Australia Women coach Matthew Mott was effusive in his praise for skipper Meg Lanning, after she hit an unbeaten 133 against England, obliterating her own record for the highest score in a Women’s T20 international.
“I don’t think words will really do it justice,” Mott said, after Lanning starred in Australia’s 93-run win. “The word masterclass comes out, but that innings – I just thought it was a fantastic thing for people to watch. I was part coach, part fan through that innings.”
✅ The highest ever women's T20I score
✅ Australia's highest T20I total
✅ England's heaviest T20I defeat
‘Fortress Chelmsford’ wasn’t just breached; it was blown to smithereens.https://t.co/uu0jfIqcF1
— Wisden (@WisdenCricket) July 26, 2019
Lanning, who later admitted to have hit the ball “as well as I have for a long time”, finished with 17 fours and seven sixes in her 63-ball carnage.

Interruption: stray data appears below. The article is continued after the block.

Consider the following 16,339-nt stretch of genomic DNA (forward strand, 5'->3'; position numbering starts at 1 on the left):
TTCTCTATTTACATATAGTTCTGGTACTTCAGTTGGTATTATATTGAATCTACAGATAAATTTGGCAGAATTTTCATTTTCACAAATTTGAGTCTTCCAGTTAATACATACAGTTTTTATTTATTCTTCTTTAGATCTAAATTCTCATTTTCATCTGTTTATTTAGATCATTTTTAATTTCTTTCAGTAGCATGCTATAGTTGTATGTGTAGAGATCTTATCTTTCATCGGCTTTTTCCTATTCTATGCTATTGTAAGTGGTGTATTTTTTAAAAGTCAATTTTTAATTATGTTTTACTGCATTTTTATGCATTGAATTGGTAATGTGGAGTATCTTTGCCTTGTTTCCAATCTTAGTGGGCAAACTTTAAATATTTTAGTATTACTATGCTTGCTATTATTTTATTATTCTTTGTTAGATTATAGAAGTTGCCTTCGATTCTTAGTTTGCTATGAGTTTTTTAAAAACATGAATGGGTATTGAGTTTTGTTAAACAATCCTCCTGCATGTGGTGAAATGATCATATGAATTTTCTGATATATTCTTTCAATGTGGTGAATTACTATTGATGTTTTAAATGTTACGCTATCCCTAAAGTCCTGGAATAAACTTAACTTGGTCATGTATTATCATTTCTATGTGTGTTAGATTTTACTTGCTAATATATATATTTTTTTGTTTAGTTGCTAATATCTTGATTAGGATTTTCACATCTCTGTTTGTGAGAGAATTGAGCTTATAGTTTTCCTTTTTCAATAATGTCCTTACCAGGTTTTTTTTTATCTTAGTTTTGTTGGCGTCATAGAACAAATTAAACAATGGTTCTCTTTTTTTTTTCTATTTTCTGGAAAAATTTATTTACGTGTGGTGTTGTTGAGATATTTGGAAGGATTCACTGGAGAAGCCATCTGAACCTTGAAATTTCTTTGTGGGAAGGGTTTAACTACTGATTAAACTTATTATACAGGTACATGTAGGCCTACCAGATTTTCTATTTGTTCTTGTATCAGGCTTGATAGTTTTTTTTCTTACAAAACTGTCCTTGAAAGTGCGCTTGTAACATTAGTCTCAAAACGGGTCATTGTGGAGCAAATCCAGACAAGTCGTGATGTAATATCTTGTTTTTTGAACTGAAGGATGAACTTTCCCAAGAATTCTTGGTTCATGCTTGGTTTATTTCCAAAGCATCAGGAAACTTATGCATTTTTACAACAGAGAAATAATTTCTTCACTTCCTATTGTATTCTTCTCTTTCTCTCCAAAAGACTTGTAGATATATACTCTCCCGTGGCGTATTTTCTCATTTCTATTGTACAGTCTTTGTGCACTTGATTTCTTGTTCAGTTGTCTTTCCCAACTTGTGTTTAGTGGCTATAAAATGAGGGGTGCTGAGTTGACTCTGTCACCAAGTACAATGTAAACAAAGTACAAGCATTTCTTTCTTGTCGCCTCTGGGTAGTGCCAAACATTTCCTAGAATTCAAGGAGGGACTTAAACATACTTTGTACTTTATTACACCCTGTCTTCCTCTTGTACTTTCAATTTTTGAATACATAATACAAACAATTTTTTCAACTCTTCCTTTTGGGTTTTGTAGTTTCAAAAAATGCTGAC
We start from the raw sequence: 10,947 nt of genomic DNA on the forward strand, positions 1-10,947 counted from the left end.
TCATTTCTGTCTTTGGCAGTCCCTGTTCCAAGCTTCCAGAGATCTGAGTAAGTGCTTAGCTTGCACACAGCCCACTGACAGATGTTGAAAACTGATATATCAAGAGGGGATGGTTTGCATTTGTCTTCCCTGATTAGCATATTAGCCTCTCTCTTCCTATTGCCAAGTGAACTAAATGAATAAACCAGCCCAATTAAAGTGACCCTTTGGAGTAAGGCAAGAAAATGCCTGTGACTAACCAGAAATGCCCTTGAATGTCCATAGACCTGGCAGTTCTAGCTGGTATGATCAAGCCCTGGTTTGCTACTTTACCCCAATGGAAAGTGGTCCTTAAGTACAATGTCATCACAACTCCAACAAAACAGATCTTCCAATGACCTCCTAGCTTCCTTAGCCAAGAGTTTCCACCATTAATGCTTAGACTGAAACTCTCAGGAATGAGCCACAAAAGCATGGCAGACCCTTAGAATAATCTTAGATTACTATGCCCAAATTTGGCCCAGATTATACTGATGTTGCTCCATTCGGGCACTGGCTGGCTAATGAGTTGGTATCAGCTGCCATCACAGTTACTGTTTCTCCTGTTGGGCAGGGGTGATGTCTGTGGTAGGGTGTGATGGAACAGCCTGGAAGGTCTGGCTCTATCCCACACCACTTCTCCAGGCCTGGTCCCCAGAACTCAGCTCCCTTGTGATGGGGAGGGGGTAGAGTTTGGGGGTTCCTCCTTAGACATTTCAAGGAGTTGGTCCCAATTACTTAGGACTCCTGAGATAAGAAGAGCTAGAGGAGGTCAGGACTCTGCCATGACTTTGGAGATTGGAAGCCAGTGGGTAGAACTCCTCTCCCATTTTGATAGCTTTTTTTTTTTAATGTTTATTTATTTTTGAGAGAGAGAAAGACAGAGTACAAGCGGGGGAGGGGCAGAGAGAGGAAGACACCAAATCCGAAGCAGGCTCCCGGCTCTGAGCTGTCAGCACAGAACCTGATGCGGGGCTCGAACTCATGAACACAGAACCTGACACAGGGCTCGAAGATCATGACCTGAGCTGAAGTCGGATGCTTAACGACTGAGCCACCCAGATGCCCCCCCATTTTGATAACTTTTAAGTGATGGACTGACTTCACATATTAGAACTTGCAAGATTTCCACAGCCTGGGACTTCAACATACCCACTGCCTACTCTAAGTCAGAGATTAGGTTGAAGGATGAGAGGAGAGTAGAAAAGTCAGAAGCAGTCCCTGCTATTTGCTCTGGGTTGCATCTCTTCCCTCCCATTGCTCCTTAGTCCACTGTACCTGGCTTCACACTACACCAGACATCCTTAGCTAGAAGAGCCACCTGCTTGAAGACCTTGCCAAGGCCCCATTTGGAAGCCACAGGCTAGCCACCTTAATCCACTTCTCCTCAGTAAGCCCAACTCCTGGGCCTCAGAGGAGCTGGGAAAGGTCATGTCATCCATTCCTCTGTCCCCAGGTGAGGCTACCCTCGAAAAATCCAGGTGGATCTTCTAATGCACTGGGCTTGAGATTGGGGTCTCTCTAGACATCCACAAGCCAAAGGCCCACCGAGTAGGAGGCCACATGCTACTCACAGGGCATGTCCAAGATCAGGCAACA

“I can’t think of any better [innings], as a T20 innings to dominate a good bowling attack,” Mott said. “I don’t think England bowled that badly. It was a great wicket and a fast outfield, but those shots would find the boundary on most fields.”
Initially playing second fiddle to opener Beth Mooney, Lanning changed gears upon reaching her fifty, for the 13th time in T20Is. She repeatedly hoicked the English bowlers towards midwicket, interspersing it with her trademark cuts through backward point.
By the time she was done, Australia had racked up 226. Lanning’s previous highest was 126, against Ireland in 2014, which was recently equalled by Netherlands’ Sterre Kalis.
“Meg is something really different, she plays balls most players can’t play behind point,” Mott said. “She generates pace. When you get people from the men’s team come and watch her play, they sit in awe of the way she can put pace on the ball behind the wicket.”
Having managed just two 50-plus scores in five international innings in the series before the Chelmsford T20I, Lanning shrugged off a quiet Ashes campaign to hand her side an unassailable 10-2 lead with two games to go.
“She’s incredibly hard on herself,” Mott said. “After all that, the only thing she’ll be worrying about is her misfield in the last over. That’s why she’s so good, her standards are so high.”